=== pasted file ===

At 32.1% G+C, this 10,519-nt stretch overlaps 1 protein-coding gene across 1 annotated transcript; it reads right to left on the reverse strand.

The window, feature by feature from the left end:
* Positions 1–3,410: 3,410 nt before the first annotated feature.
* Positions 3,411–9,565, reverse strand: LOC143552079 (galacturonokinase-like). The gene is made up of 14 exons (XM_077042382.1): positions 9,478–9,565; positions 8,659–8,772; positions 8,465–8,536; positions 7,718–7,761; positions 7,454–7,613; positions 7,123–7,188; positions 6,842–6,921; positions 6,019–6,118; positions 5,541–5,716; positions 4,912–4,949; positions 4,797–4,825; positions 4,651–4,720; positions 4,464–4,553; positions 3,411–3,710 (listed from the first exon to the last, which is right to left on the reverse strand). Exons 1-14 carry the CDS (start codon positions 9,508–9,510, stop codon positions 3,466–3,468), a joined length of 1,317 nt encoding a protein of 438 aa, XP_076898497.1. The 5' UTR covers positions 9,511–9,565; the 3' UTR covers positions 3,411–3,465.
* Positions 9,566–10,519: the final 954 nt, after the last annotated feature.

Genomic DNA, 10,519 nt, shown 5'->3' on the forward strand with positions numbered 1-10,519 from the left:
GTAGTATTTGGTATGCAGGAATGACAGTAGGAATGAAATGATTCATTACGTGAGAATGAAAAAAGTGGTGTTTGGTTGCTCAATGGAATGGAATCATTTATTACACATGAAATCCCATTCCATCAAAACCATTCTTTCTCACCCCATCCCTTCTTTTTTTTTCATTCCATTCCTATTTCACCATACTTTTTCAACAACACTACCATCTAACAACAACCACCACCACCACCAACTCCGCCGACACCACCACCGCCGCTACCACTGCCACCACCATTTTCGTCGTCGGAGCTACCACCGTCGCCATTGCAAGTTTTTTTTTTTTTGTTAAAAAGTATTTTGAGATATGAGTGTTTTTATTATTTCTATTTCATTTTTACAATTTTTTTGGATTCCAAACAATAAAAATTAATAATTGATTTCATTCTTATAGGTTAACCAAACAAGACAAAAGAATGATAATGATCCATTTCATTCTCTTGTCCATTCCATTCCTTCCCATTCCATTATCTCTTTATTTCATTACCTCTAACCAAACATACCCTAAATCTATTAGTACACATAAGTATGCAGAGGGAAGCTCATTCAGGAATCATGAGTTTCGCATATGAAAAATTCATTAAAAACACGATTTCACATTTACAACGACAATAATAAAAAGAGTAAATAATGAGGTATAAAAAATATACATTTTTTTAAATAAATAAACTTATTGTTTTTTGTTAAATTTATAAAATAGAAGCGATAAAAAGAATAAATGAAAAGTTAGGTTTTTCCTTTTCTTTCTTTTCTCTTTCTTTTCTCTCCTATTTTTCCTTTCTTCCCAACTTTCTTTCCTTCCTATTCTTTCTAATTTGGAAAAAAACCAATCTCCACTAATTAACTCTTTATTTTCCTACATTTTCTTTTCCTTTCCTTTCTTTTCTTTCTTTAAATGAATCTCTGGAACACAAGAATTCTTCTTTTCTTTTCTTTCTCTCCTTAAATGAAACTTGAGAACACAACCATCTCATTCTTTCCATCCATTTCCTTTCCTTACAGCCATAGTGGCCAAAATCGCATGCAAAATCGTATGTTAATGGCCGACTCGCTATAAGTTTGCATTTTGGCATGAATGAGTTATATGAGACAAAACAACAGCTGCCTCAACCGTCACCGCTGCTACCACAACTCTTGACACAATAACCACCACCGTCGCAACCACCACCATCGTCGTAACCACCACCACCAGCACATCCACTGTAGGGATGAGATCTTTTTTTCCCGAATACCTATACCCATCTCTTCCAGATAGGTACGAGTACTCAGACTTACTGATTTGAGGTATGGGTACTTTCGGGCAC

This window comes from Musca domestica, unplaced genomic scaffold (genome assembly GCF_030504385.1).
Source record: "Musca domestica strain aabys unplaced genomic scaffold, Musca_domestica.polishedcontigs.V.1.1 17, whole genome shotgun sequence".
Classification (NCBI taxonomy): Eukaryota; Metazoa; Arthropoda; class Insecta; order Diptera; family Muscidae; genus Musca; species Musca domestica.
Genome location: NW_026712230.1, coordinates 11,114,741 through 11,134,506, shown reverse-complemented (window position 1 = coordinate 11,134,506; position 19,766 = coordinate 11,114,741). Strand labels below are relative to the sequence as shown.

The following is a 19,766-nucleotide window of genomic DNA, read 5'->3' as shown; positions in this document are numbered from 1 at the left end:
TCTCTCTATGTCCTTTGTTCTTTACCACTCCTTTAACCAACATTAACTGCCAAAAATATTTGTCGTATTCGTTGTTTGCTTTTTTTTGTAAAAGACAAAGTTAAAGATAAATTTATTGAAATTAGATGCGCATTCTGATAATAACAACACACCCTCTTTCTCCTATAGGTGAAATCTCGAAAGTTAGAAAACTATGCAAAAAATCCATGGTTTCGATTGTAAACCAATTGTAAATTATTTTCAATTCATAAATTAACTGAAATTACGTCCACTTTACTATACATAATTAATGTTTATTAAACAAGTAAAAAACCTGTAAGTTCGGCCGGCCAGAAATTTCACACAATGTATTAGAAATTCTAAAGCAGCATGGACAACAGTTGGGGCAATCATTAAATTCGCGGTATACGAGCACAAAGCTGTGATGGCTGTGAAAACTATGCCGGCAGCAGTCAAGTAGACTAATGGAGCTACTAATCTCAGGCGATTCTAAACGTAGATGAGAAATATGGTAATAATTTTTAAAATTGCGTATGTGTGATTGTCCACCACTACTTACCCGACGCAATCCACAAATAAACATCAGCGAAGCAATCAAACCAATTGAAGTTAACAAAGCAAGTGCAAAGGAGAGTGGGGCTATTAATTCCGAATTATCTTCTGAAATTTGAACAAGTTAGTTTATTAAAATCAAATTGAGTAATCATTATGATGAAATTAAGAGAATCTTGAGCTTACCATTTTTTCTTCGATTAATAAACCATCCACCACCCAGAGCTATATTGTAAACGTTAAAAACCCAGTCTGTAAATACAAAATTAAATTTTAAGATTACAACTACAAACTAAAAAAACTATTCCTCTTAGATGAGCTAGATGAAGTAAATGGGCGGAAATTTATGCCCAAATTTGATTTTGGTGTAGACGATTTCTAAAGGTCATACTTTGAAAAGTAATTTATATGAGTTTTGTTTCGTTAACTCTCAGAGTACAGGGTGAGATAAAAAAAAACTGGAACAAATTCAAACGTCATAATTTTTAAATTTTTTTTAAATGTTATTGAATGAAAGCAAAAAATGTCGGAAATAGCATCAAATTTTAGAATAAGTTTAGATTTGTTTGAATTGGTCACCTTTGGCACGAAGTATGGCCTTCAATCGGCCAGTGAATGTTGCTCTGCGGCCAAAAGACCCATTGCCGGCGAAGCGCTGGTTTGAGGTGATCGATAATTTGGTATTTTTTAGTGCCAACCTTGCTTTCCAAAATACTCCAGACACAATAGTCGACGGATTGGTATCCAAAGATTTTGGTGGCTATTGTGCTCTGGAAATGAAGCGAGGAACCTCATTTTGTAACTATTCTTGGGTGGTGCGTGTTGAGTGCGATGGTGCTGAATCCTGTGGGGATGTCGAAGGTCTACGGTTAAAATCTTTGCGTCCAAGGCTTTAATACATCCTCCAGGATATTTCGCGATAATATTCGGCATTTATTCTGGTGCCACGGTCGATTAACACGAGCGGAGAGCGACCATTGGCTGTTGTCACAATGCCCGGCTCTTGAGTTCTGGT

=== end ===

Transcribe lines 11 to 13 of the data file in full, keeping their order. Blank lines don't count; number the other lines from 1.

Genome location: NW_026712230.1, coordinates 11,114,741 through 11,134,506, shown reverse-complemented (window position 1 = coordinate 11,134,506; position 19,766 = coordinate 11,114,741). Strand labels below are relative to the sequence as shown.

The following is a 19,766-nucleotide window of genomic DNA, read 5'->3' as shown; positions in this document are numbered from 1 at the left end:
TCTCTCTATGTCCTTTGTTCTTTACCACTCCTTTAACCAACATTAACTGCCAAAAATATTTGTCGTATTCGTTGTTTGCTTTTTTTTGTAAAAGACAAAGTTAAAGATAAATTTATTGAAATTAGATGCGCATTCTGATAATAACAACACACCCTCTTTCTCCTATAGGTGAAATCTCGAAAGTTAGAAAACTATGCAAAAAATCCATGGTTTCGATTGTAAACCAATTGTAAATTATTTTCAATTCATAAATTAACTGAAATTACGTCCACTTTACTATACATAATTAATGTTTATTAAACAAGTAAAAAACCTGTAAGTTCGGCCGGCCAGAAATTTCACACAATGTATTAGAAATTCTAAAGCAGCATGGACAACAGTTGGGGCAATCATTAAATTCGCGGTATACGAGCACAAAGCTGTGATGGCTGTGAAAACTATGCCGGCAGCAGTCAAGTAGACTAATGGAGCTACTAATCTCAGGCGATTCTAAACGTAGATGAGAAATATGGTAATAATTTTTAAAATTGCGTATGTGTGATTGTCCACCACTACTTACCCGACGCAATCCACAAATAAACATCAGCGAAGCAATCAAACCAATTGAAGTTAACAAAGCAAGTGCAAAGGAGAGTGGGGCTATTAATTCCGAATTATCTTCTGAAATTTGAACAAGTTAGTTTATTAAAATCAAATTGAGTAATCATTATGATGAAATTAAGAGAATCTTGAGCTTACCATTTTTTCTTCGATTAATAAACCATCCACCACCCAGAGCTATATTGTAAACGTTAAAAACCCAGTCTGTAAATACAAAATTAAATTTTAAGATTACAACTACAAACTAAAAAAACTATTCCTCTTAGATGAGCTAGATGAAGTAAATGGGCGGAAATTTATGCCCAAATTTGATTTTGGTGTAGACGATTTCTAAAGGTCATACTTTGAAAAGTAATTTATATGAGTTTTGTTTCGTTAACTCTCAGAGTACAGGGTGAGATAAAAAAAAACTGGAACAAATTCAAACGTCATAATTTTTAAATTTTTTTTAAATGTTATTGAATGAAAGCAAAAAATGTCGGAAATAGCATCAAATTTTAGAATAAGTTTAGATTTGTTTGAATTGGTCACCTTTGGCACGAAGTATGGCCTTCAATCGGCCAGTGAATGTTGCTCTGCGGCCAAAAGACCCATTGCCGGCGAAGCGCTGGTTTGAGGTGATCGATAATTTGGTATTTTTTAGTGCCAACCTTGCTTTCCAAAATACTCCAGACACAATAGTCGACGGATTGGTATCCAAAGATTTTGGTGGCTATTGTGCTCTGGAAATGAAGCGAGGAACCTCATTTTGTAACTATTCTTGGGTGGTGCGTGTTGAGTGCGATGGTGCTGAATCCTGTGGGGATGTCGAAGGTCTACGGTTAAAATCTTTGCGTCCAAGGCTTTAATACATCCTCCAGGATATTTCGCGATAATATTCGGCATTTATTCTGGTGCCACGGTCGATTAACACGAGCGGAGAGCGACCATTGGCTGTTGTCACAATGCCCGGCTCTTGAGTTCTGGT